The findings show that many young students are far from being the epitomic global, connected, socially-networked technologically-fluent digital native who has little patience for passive and linear forms of learning. While the use of technologies is limited in terms of the range and the nature, there is some evidence that younger students use some tools more actively than the older students, but neither of these two groups uses these technologies to support their learning effectively. (Margaryan & Littlejohn, 2008)What does it mean to “use technology to support your learning?” For one thing, it means that simply using technology to replicate passive pre-digital tasks like note-taking, reading, watching videos, or making calls is not an end in itself. The true power of technology is to help us to engage in critical thinking tasks that would be otherwise impossible without tech. Paradoxically, there is evidence that technology is actually inhibiting our ability to critically analyze information. We need to start separating all the dazzling activities we can do with our computers and smart devices into two main categories– “passive” and “active.” Active tasks are ones that map directly to one or more Bloom’s taxonomy verbs for critical thinking or that lead to active meaning-making. Sure, your kid can shoot some video on their smartphone and add music– that’s great– but they can do that task entirely without analyzing, synthesizing, or even understanding the meanings of the texts they’re working with. A central idea in project-based learning is that the work artifacts students produce need to show evidence of student learning. Whatever external form student work takes (video, presentation, hand-coded video game), it also needs to clearly show that students have successfully mastered the learning content you are trying to teach. Active tasks also let students engage in deeper and richer learning interactions than would otherwise be possible, such as iterating an idea through multiple revisions with a peer group and instructor, or getting targeted feedback from a remote expert. Using a Google Doc is not an end in itself, but it can help students verify each other’s answers, ask questions of a text, or build a design with outside collaborators. In all these cases, the tech plays a supporting role, but the learning task itself is what’s really transformational. By contrast, passive tasks are all the other techie activities that seem to get so much attention without actually impacting learning. Young people, by virtue of their age, will be always immersed in whichever new set of tools are trending among their peers. Often, they don’t even use the full functionality of any of the tools in their repertoire– think of all the features packed in MS Word that you don’t know how to use. They don’t know them either. They might bring an iPad to class instead of a laptop, but their internet research skills are no better for it.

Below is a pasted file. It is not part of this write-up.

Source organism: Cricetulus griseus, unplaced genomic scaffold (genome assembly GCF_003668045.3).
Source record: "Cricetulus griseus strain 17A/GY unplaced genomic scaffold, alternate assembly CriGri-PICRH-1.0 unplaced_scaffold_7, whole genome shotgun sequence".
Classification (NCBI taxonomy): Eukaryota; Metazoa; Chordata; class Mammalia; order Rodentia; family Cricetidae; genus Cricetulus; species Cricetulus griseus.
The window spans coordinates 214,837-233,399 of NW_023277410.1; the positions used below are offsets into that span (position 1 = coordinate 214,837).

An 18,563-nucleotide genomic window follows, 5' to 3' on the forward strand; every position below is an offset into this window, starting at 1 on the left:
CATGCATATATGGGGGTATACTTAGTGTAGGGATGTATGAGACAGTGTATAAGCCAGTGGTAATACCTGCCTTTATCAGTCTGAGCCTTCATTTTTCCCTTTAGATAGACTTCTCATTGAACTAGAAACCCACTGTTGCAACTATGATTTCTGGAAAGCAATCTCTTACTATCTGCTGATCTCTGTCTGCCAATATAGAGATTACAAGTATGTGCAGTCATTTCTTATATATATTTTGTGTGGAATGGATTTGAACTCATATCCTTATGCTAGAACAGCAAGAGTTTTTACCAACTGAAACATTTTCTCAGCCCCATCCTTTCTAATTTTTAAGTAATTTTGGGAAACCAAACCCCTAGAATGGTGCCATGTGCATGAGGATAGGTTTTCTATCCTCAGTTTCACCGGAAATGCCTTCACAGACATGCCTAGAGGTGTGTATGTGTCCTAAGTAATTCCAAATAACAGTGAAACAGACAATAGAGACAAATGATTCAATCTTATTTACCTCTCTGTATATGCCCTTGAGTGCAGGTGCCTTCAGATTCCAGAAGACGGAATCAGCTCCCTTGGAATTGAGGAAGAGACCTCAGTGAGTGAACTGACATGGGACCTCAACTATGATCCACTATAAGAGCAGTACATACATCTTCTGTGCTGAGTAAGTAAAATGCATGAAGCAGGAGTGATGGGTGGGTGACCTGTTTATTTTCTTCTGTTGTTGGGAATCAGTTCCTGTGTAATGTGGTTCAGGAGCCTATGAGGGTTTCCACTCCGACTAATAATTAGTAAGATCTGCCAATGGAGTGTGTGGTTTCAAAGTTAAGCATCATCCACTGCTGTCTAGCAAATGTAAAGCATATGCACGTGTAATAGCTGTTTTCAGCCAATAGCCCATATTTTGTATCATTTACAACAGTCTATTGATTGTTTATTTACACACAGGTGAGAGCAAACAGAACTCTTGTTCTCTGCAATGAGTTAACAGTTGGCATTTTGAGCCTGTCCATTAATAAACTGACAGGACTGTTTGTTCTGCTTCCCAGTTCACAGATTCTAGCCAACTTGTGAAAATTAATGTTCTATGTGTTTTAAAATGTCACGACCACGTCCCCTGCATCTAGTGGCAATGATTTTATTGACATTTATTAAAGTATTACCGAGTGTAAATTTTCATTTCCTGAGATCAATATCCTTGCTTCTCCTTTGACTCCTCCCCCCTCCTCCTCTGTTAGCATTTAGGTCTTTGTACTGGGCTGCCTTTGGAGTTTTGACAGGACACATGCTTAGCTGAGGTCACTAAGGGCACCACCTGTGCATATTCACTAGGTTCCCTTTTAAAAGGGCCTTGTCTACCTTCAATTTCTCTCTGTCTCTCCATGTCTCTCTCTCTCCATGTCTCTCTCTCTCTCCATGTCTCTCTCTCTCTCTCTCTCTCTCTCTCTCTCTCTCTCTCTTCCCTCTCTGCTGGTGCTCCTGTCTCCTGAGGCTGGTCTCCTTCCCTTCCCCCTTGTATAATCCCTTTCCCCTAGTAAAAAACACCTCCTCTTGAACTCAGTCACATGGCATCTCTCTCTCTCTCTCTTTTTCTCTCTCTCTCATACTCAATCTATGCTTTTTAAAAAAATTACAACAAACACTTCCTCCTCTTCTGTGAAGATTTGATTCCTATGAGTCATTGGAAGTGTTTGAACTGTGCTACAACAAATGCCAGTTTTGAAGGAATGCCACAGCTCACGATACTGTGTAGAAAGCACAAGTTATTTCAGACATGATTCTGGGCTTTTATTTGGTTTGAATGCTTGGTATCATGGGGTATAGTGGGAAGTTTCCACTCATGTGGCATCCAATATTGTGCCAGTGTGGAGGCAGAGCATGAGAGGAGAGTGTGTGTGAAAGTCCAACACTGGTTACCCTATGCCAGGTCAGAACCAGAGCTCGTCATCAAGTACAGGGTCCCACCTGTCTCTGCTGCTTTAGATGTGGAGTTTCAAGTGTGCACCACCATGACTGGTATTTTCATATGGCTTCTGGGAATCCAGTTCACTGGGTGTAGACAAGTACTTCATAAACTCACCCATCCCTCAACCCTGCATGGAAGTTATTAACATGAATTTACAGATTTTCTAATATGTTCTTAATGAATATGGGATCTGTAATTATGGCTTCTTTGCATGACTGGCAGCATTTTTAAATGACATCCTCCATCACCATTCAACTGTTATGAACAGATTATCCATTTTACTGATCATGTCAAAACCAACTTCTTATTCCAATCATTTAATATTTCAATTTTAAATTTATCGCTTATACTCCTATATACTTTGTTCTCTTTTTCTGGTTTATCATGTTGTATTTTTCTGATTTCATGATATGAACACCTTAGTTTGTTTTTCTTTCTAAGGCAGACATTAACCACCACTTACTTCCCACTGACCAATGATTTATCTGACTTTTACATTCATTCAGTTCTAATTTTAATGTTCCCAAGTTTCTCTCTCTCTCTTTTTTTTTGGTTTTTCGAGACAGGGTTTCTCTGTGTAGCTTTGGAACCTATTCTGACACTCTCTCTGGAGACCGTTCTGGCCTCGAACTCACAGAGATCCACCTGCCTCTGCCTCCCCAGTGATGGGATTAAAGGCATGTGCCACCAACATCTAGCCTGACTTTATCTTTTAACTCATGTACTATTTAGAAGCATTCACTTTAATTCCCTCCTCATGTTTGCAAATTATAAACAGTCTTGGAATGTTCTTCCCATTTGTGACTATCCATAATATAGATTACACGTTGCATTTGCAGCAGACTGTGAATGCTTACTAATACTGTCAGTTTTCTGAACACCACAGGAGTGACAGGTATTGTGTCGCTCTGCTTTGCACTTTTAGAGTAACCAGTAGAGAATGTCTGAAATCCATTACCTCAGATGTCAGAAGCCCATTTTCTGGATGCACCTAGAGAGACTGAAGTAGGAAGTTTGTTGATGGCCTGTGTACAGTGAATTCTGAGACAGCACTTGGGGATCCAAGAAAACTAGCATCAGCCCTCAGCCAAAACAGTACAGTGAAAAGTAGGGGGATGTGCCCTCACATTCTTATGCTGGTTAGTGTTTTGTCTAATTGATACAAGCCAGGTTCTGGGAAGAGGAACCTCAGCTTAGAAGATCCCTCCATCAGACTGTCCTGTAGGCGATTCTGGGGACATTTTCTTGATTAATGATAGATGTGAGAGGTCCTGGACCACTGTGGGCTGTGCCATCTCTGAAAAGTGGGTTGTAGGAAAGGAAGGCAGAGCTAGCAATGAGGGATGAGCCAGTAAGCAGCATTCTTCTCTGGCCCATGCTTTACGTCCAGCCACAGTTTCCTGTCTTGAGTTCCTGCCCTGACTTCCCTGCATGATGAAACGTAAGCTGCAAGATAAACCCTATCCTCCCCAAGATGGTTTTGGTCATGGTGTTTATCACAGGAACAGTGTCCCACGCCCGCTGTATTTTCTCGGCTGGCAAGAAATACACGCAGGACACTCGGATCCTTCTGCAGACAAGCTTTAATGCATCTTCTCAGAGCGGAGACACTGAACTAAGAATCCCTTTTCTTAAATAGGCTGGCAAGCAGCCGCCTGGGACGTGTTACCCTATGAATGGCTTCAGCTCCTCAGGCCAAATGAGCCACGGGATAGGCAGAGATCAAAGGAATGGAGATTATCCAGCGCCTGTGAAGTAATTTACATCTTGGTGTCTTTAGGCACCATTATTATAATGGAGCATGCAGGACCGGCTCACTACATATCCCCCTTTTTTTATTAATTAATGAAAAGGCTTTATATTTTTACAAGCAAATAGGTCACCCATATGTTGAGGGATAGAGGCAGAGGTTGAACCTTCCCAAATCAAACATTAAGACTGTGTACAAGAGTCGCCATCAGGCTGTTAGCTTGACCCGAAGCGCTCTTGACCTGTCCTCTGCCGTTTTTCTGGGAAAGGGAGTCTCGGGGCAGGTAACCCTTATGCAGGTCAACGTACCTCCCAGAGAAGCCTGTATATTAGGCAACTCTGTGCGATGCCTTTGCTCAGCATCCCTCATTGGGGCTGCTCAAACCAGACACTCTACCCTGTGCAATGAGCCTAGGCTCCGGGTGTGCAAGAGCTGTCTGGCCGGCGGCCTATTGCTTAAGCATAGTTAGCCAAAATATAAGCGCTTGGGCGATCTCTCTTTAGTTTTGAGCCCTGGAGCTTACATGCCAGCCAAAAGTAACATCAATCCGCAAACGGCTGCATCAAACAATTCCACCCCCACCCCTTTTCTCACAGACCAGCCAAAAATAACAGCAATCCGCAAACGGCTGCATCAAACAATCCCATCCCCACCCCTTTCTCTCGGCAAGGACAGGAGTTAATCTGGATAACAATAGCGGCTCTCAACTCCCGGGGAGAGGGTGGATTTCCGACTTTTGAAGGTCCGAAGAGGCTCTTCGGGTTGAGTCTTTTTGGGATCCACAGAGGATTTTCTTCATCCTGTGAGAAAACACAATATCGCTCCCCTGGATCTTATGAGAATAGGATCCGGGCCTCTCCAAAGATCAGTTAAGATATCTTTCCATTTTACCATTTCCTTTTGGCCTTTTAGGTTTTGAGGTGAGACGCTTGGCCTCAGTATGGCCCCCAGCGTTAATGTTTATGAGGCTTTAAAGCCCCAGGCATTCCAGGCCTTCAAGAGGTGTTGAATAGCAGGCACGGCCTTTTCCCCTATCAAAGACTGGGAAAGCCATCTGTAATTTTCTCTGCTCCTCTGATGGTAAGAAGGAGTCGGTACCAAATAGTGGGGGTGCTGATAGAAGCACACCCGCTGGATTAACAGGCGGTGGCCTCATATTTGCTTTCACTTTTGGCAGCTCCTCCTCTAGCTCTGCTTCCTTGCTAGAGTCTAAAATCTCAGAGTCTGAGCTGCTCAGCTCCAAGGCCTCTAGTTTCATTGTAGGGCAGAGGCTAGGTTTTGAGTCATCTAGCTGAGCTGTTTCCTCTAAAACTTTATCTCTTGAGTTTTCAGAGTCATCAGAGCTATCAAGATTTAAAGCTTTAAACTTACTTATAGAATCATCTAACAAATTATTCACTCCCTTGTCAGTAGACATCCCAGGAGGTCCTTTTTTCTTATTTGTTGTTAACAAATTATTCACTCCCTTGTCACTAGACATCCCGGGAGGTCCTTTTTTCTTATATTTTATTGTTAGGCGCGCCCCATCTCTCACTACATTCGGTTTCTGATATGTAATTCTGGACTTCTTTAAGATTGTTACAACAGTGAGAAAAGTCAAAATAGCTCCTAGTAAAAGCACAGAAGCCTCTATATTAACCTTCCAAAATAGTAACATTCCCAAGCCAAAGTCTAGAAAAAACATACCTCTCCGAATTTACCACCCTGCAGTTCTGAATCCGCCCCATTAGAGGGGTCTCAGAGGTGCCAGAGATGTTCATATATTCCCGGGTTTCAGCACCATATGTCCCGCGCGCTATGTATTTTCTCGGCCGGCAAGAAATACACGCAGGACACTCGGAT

See the Meaning-Making through the TechIn short, don’t let yourself get dazzled by the surface differences in the ways you and your students work. Instead, be on the lookout for evidence of active meaning-making and critical thinking. Learn to see through the technology to the ways your students are seeing and thinking about the world, then work with them to develop that process of understanding.
Ken Ruan: Is the Eraser Mightier than the Delete Button? Regarding Paperless Classrooms how to make the world comprehensible to kids Reading insecurity: The crippling fear that the digital age has left you unable to read deeply and thoughtfully. The Newsonomics of the Millennial Moment The new digital workplace: How enterprises are preparing for the future of work Beyond Student-Teacher Ratios: How Breakthrough Schools Invest in Human Capital Why Students Don’t Complete MOOCs
Liked this post? Follow this blog to get more.